The first thing Mrs. Sayers asserts is that she is not only not a feminist but she is also strongly opposed to the movement as it was at the time of her speech recorded in this book (1938). When questioned by the Women’s Society about this assertion, she said, “… under present conditions, an aggressive feminism might do more harm than good.” I wonder what she’d say about today’s feminism.
Her collection of essays could easily be summed up by stating that a person’s worth or identity should’t be automatically assumed to be understood based upon their gender. Feminism today is all about elevating women to the highest level of existence merely because they are women. It is a form of reverse discrimination that makes any attempt to take it seriously ludicrous. The double standard is often justified by assertions of “historical evidence of double standards for men an women” but that is a weak argument at best. A history of cruelty toward male children doesn’t mean that we now must be cruel to female children as a balance.
Mrs. Sayers argues that sweeping statements such as “A woman is as good as a man” are as meaningful as “a Frenchman is as good as a Kafir.” As good for what? This is the material question. She goes on to demonstrate that one may be better than another at specific tasks but does agree that in the eyes of their Creator, both are equally “good.”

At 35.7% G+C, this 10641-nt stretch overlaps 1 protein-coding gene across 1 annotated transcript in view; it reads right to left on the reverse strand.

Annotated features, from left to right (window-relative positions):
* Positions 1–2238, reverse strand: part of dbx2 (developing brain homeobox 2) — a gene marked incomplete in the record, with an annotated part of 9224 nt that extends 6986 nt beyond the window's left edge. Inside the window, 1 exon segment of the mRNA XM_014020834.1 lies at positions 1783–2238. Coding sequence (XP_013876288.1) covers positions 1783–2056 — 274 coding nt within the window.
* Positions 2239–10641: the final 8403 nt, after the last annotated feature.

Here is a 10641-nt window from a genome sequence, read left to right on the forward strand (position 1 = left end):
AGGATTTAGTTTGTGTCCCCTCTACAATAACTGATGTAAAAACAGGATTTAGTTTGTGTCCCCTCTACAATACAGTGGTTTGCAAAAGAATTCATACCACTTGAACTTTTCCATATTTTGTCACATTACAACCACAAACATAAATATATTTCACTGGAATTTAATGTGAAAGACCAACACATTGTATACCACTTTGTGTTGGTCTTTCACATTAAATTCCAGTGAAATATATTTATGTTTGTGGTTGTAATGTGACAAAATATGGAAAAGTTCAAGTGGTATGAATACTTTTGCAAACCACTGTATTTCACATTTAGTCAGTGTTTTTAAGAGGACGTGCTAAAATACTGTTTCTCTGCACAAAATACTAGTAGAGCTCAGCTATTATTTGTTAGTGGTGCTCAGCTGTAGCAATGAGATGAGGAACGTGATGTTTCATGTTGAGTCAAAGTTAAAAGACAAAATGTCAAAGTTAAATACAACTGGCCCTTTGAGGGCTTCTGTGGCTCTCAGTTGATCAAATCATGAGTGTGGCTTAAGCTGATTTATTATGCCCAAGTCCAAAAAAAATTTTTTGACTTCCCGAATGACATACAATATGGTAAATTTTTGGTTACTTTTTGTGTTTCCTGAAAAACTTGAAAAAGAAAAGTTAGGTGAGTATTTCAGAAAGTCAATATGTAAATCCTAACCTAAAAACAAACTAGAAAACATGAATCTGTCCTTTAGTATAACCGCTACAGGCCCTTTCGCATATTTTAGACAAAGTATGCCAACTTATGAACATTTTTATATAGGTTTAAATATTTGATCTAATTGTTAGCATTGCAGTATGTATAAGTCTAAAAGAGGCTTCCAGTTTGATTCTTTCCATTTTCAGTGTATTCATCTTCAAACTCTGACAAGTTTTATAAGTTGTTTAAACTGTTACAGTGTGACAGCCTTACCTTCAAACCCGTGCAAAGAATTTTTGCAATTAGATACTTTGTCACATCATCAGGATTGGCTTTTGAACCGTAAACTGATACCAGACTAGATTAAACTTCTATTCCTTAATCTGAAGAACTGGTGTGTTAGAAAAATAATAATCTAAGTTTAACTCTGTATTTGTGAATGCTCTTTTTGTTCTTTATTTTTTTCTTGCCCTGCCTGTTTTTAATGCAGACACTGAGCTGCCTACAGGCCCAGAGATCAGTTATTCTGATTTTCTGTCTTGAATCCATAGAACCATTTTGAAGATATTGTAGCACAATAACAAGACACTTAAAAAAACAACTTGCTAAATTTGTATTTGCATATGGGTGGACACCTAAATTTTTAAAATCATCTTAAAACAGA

She asserts that what we should mean is that women are just as ordinary human beings as men are. Each individual person his or her own preferences, tastes, and the like. She isn’t so idealistic as to encourage the wholesale dismissal of all stereotypes. As repugnant as they can be at the wrong time or when they most definitely do not apply, the fact is, they exist because there is enough substance behind them to create them in the first place. There wouldn’t be stereotypes about “jolly chubby men” or “tempermental artists” if enough of them didn’t exist to make it seem like a universal truth. Does that mean there aren’t irritable men with beer bellies or actresses with ice in their veins? Well obviously there are both. However, I must admit, those that I know who are heavily involved in the theater on a regular basis tend to be high strung and tempermental and I know many many more cheerful and jovial chubby men than rotund men who are easily irritated.
I love this quote:
“What is irritating and unreasonable to assume is that all one’s tastes and preferences have to be conditioned by the class (or sex?) to which one belongs.”